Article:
There was Big City Sound Company and Clair Brothers who inspired and mentored me in sound reinforcement and mixing music. The late Peter Helfrich of Helfrich Recording Labs who taught me how to cut a ½-speed master at 45 rpm on a record lathe. Steve Martin and his tour manager Mable who showed me how to keep laughing and find humor through the best and more importantly the worst of times. Jon Bon Jovi who insists on attaining the highest level of musical sound quality in the studio and on stage reminding to never give up advancing the technology.
Peter Israelson who is responsible for teaching me how to attain good sound in high end audio. The four engineers from Lehigh University who make up our research and development team. Thomas DeVuono, innovator of the cello endpin who pulled me through some of the toughest times in my life. Dr. Andrew Gear, one of the most intelligent and practical persons I ever met who funded and built the first Energy Room™, Dr. Bill Highleyman technical advisor and engineer extraordinaire, Rick Schultz, inventor, Industry affiliate and long time friend plus the hundreds of audiophiles and listeners I was extremely privileged to work with solving audio related problems during my seventeen year tenure at Star Sound. There are so many more who inspired and mentored me over the years… too many to mention.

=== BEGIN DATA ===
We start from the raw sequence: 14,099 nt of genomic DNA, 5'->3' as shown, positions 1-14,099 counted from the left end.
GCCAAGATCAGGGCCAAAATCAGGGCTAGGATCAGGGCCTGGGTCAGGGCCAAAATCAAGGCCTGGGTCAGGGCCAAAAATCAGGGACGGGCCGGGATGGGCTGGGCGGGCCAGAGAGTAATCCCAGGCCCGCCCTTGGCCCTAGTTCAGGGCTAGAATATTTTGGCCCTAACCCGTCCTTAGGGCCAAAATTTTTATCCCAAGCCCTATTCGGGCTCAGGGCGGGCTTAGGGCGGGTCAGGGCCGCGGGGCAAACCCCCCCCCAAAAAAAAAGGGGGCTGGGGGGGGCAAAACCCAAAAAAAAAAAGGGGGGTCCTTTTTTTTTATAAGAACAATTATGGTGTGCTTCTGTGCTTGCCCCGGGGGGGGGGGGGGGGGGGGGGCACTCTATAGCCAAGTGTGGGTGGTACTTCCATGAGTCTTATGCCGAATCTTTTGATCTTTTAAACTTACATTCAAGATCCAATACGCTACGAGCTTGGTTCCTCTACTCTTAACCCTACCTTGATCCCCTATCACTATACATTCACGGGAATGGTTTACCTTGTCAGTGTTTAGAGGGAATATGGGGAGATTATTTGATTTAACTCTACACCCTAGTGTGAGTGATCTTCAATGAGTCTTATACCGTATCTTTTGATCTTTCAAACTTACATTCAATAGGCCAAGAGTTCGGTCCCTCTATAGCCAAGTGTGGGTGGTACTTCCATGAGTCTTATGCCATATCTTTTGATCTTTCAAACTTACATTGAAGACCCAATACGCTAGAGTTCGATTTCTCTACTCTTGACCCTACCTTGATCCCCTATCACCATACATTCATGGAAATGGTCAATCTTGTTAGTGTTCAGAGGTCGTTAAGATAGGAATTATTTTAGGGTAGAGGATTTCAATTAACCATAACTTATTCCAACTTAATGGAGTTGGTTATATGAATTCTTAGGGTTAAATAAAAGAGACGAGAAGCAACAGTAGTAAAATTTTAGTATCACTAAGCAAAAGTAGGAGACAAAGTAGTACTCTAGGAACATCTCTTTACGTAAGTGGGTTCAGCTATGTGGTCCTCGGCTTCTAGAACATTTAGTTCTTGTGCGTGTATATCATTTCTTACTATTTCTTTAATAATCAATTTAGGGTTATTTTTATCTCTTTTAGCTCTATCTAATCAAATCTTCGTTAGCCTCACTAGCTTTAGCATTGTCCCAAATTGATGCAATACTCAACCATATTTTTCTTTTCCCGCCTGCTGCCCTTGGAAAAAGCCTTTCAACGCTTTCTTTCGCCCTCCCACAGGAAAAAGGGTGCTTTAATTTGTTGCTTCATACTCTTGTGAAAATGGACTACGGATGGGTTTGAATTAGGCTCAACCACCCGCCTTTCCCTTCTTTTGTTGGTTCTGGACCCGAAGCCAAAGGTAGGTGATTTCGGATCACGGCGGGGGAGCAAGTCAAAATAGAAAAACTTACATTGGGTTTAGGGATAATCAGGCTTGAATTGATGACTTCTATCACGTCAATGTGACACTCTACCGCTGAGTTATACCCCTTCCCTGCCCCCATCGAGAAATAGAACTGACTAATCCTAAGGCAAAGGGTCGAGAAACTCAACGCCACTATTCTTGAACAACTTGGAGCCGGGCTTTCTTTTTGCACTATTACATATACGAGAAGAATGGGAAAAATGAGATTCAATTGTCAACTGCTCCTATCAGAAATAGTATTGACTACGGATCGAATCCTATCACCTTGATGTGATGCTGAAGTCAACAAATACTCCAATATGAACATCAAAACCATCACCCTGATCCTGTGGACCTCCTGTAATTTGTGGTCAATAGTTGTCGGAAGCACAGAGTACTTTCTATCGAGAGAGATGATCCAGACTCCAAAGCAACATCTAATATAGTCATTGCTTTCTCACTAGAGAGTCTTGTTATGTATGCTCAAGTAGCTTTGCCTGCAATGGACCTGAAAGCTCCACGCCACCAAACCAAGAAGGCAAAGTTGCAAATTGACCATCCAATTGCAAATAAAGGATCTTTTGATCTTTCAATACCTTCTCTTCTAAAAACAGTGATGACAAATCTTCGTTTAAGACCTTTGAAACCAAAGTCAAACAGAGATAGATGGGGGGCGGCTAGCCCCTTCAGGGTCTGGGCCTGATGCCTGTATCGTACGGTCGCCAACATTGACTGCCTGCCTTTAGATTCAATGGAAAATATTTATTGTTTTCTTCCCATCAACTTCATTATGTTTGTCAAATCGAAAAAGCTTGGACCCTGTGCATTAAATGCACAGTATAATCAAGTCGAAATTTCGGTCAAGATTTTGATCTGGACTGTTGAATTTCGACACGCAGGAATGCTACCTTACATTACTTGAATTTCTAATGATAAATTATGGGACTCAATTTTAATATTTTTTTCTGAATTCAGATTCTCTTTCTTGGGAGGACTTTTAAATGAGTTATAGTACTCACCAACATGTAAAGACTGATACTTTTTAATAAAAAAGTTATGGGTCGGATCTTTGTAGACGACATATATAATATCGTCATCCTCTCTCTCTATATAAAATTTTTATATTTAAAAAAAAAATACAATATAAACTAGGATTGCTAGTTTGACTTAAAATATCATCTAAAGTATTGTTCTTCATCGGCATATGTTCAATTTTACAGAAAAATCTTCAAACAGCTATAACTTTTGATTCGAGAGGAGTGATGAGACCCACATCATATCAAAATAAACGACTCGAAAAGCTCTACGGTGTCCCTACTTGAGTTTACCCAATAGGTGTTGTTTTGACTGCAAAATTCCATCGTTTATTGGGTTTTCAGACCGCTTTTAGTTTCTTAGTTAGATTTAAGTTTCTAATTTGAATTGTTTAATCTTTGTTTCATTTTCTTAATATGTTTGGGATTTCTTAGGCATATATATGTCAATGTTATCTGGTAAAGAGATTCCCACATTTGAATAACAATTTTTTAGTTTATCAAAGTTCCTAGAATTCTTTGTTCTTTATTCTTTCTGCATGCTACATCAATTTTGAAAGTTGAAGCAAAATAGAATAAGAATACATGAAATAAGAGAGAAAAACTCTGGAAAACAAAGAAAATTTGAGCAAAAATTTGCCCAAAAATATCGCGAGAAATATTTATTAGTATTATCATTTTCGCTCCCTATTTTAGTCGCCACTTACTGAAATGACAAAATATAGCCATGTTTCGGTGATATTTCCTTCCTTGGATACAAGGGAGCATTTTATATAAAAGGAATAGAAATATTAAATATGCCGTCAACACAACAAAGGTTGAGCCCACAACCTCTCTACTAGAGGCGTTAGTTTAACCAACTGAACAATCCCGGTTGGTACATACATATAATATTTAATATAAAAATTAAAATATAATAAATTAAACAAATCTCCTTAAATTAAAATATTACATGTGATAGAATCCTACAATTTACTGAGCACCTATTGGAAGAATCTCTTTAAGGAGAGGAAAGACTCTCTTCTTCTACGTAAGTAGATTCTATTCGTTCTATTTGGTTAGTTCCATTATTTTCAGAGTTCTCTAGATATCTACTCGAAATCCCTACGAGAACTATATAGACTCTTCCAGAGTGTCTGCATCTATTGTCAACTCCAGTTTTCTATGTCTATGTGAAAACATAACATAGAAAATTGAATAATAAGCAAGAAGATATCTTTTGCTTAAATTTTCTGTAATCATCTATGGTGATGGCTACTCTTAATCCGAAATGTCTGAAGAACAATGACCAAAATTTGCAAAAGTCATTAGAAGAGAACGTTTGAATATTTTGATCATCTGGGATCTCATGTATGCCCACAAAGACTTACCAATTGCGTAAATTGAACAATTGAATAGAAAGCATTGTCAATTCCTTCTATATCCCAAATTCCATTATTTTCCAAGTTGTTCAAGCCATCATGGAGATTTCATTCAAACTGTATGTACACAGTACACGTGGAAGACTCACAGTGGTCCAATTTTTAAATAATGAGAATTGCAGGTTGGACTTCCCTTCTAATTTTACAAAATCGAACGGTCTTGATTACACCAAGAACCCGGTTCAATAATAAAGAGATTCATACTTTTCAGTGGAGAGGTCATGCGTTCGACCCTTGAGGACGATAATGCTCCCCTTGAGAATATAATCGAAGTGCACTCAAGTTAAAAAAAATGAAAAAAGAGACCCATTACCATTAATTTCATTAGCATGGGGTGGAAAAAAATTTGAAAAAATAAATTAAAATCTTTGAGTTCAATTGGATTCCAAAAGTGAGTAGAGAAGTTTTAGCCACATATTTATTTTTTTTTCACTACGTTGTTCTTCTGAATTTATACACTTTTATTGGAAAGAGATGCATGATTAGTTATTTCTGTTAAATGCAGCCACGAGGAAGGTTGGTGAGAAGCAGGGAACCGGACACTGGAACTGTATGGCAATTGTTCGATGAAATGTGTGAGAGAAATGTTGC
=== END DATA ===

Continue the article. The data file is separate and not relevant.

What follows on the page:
Mr. Kait, are you seeing any of this through your looking glass?
Now, instead of providing the same old blah, blah, blah in attempts to crap on my story, tell us a bit about your mentors and background in music and science. I am sure the public would also like to know more about you too.
it was revealed how utterly backward the whole coupling argument actually is. “Let the vibrations be free to travel wherever they want to.” 😀 😀
There is no “coupling argument” concerning us. ‘Direct Coupling’ is but one of many methodologies involving vibration management and audio reproduction. Coupling techniques (mechanical grounding) are also used by Linn and Goldmund to name a few. If you are claiming that Live-Vibe Technology™ is “utterly backward” then we will be happy to prove function and demonstrate successes on our end.
Mr. Kait, all you provided or write on the topic of vibration in audio are differences of opinion. When it comes down to one approach or belief outperforming the other; every product, every geometry, every company and every methodology is different so the reality of a good, better, best boils down to individual products performance based on reviewer and public auditions, fair comparisons and Industry acceptance - not applications or methodologies.